A few weeks ago I spent a couple of days travelling around The County Formerly Known as the Garden of England. I was using a Kent Rover, which allows unlimited travel for three consecutive days.
There were no attractions I especially wanted to see, and no lines upon which I particularly wanted to ride. I merely wished to try and travel along as many routes that were open to me, taking things as I found them.
To impose some sort of coherency upon this rather jumbled quest, I’ve reached for that most unoriginal of conceits, the A-Z. Feel free to call me a lazy Kent hunt.
A is for ARMS, COAT OF
Set high up on one of the walls inside Ramsgate station is a rather fine display of railway-inspired heraldry. I’m guessing it refers to the Southern Railway company that operated between the wars. Its presence is all the more welcome by virtue of being so unexpected, though the building as a whole is pretty impressive. I’ve rarely been inside a station that seemed so airy and weightless.
B is for “BRITISH RAIL TRAIN WITHOUT A TOILET, I’M ON YET ANOTHER”
Seated a short distance from me on the train to Ramsgate was someone who no doubt also used phrases such as “the gas board” and “the GPO”. He was talking into his mobile phone. Everyone could hear him. He had, it seemed, suffered repeated encounters with malfunctioning lavatories. I don’t know what he expected his many listeners to do about it. Offer him an empty water bottle?
C is for “CLIFF!, LOOK OUT”
The ideal place to see the white cliffs of Dover is most definitely not from within Dover itself, though you can kind of glimpse them if you walk far enough along the seafront. This isn’t a town that is best experienced from the inside looking out. Not least because…
D is for DOVER PRIORY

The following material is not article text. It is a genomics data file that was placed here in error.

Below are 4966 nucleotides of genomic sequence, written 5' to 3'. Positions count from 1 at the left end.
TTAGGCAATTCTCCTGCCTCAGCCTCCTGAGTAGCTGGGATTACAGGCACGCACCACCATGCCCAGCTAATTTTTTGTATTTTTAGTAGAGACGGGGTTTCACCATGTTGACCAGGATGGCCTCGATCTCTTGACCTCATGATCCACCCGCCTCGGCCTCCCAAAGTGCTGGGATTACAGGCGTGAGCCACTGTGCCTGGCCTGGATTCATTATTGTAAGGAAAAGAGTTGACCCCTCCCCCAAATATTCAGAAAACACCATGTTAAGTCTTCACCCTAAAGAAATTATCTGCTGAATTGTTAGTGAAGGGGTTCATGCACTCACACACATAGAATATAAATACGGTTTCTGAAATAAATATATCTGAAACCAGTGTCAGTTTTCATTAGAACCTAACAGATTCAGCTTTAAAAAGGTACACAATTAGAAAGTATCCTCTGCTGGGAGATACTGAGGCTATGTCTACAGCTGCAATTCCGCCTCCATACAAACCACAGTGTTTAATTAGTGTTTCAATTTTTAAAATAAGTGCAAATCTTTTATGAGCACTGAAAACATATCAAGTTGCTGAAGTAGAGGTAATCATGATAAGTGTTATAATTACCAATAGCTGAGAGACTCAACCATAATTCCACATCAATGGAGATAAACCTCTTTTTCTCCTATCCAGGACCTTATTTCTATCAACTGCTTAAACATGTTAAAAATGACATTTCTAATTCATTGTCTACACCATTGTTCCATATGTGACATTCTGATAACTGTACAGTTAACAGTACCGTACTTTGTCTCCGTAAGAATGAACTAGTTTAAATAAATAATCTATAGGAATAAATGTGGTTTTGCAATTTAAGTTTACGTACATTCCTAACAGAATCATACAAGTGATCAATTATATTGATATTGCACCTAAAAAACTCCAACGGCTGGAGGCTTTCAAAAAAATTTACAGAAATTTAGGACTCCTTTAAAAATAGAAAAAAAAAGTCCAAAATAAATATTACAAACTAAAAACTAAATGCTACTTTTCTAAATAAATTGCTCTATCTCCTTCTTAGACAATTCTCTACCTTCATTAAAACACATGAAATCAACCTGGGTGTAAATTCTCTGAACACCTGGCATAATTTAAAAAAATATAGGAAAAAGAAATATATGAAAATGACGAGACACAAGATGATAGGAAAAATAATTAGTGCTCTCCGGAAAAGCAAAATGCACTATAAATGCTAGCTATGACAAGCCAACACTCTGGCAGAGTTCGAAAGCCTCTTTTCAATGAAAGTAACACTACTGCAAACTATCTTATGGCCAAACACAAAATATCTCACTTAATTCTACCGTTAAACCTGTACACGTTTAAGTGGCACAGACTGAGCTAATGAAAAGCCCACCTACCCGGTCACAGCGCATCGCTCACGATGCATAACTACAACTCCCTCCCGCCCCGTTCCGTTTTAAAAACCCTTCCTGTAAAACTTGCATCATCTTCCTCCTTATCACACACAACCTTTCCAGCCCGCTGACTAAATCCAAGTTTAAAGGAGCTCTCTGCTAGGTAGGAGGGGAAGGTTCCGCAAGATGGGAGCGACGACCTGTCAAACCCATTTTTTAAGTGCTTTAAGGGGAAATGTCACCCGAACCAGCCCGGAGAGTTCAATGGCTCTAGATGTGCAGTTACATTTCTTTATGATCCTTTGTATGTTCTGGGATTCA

If you’re a fan of unwelcoming, inhospitable, ill-conceived, dank, lumpen and bonechillingly-unloved stations, Dover Priory is not the place for you. Because Dover Priory is in fact desperately unwelcoming, inhospitable, ill-conceived, dank, lumpen and bonechillingly-unloved, and the sort of place that actively strains every sinew of its wretched being to encourage you leave, move on, get out, get far away, never come back and forget you ever came. It is everything a railway station should not be, and has nothing to commend it. Well, almost nothing (see G).
E is for EAST, CANTERBURY
Poorly-signposted from Canterbury West, and vice versa. Not two stations you want to walk between in a hurry on a warm day, shoulder-to-elbow-to-breast-to-shoulder with several thousand tourists.
F is for FOLKESTONE WEST AND/OR CENTRAL
Either is fine for beginning the short ride along the coast to Dover, a seven-mile cliff-clinging, sea-skirting thrill described by Paul Theroux as “man’s best machine traversing the earth’s best feature – the train tracking in the narrow angle between vertical rock and horizontal water.”
G is for GULL, HIGH-SPEED
Pretty much the only thing to recommend Dover Priory station is the chance to see seagulls waddling around blithely on top of stationary non-high-speed trains.
H is for HIGH-SPEED TRAIN, PRETEND
Bits of the lines covered by the Kent Rover are also used by Southeastern’s high-speed services, and with some careful planning you can hop aboard and pretend you’re in the 21st century along with the rest of the industrialised, public transport-rich world, and not the mid-20th. One way to do this is to join a high-speed train that has come from St Pancras at Ashford and continue on to Dover, for much of which you run alongside the tracks used by Eurostar services. However this does mean you need to pay a visit to…
I is for INTERNATIONAL, ASHFORD
One of the most arid stations I have ever visited. Perhaps I was just there at the wrong time. Much of it was deserted. The only people in the huge international terminal were two check-in attendants. The bilingual signs, conceived out of the best cosmopolitan intentions, just looked desperately sad. The entire place felt unsure of its existence – a bit like the EU itself, I suppose*.